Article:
Despite much having changed, particularly for some characters, it says a lot that for some people are still in the same town, in the same jobs, and looking almost the same. However, one character has changed more than the rest, having had a sex change. I am not actually sure that this aspect is convincing to an audience, as the ‘before’ and ‘after’ are not just separated by the 20 years the rest of the club has had between seeing this person. It’s hard to believe that the actor and actress playing the two eras are supposed to be the same individual.

Much is made of seeing the 1950s scenes through the mirror of the ‘Five and Dime’, something commented on in one of the special features, with Film Editor Jason Rosenfield. Jason, along with Production Designer David Gropman, both note that Altman gave them their big breaks with this movie, and whilst this is commendable you can also take this as the Director watching the budget on the production by allowing new folk to hone their skills.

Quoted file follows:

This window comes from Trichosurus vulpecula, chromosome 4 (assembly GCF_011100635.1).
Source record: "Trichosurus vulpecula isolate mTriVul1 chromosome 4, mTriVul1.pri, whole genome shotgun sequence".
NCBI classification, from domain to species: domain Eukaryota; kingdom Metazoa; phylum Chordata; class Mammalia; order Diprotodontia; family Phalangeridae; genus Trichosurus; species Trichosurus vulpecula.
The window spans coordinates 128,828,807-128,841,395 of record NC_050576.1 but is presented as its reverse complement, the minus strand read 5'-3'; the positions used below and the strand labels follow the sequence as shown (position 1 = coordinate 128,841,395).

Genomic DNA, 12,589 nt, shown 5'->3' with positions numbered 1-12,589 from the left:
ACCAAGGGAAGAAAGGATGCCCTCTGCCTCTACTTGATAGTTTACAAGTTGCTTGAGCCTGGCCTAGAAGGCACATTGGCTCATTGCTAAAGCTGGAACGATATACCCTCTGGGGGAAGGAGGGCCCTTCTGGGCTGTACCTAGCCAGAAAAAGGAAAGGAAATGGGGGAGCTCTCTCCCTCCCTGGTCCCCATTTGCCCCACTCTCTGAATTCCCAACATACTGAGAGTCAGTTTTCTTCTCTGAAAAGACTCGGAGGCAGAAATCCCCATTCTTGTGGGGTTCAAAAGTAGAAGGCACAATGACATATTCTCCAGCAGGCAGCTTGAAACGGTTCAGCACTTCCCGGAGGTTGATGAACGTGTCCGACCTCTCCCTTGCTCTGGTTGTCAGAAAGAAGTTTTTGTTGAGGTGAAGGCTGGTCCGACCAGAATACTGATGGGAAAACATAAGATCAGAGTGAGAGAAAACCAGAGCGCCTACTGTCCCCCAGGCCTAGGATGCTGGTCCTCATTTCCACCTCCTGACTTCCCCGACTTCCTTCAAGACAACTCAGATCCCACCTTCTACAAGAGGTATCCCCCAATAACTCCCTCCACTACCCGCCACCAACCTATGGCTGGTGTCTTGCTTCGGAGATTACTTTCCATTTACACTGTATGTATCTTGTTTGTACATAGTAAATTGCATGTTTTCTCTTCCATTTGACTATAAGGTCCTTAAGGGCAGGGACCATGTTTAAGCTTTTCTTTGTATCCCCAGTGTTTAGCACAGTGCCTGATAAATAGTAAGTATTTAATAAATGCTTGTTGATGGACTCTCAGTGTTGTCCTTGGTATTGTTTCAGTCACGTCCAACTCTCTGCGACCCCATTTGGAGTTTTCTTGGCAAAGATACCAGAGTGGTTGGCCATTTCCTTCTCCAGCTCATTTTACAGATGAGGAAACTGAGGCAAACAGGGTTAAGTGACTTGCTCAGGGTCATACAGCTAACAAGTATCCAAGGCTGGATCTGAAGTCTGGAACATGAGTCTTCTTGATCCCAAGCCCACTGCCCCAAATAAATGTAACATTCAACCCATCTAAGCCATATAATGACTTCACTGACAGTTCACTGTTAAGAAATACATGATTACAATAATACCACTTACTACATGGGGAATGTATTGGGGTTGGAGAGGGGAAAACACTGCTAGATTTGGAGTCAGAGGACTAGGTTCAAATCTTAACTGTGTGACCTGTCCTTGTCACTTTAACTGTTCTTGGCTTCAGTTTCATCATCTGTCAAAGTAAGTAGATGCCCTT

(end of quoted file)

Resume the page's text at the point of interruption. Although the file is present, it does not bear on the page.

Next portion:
Rosenfield also notes that he saw the theatrical production twice, but from very different seats, commenting that doing so literally gave two different views of the production. This helped with his perspectives when editing the footage.

SPECIAL FEATURES

  • High Definition Blu-ray (1080p) presentation from a newly updated version of the 2012 TFF funded restoration
  • Optional English subtitles for the deaf and hard-of-hearing
  • New and exclusive feature-length audio commentary by Lee Gambin
  • “Cutting Jimmy Dean” (25 mins) – New and exclusive interview with Film Editor Jason Rosenfield
  • “Designing Jimmy Dean” (11 mins) – New and exclusive interview with Production Designer David Gropman
  • Original Theatrical Trailer
  • A collector’s booklet featuring new essays by film critic and writer Alexandra Heller-Nicholas, and Travis Crawford

It’s worth noting that it helps if you look at this film through the eyes of a theatre-goer, as it certainly makes no attempt to throw off the chains of its original format. In other words, this feels very much like you are watching a play, with the only concession being over the end credits - when you see the ‘Five and Dime’ as it would be in the ‘today’ of 1982, the film’s production year.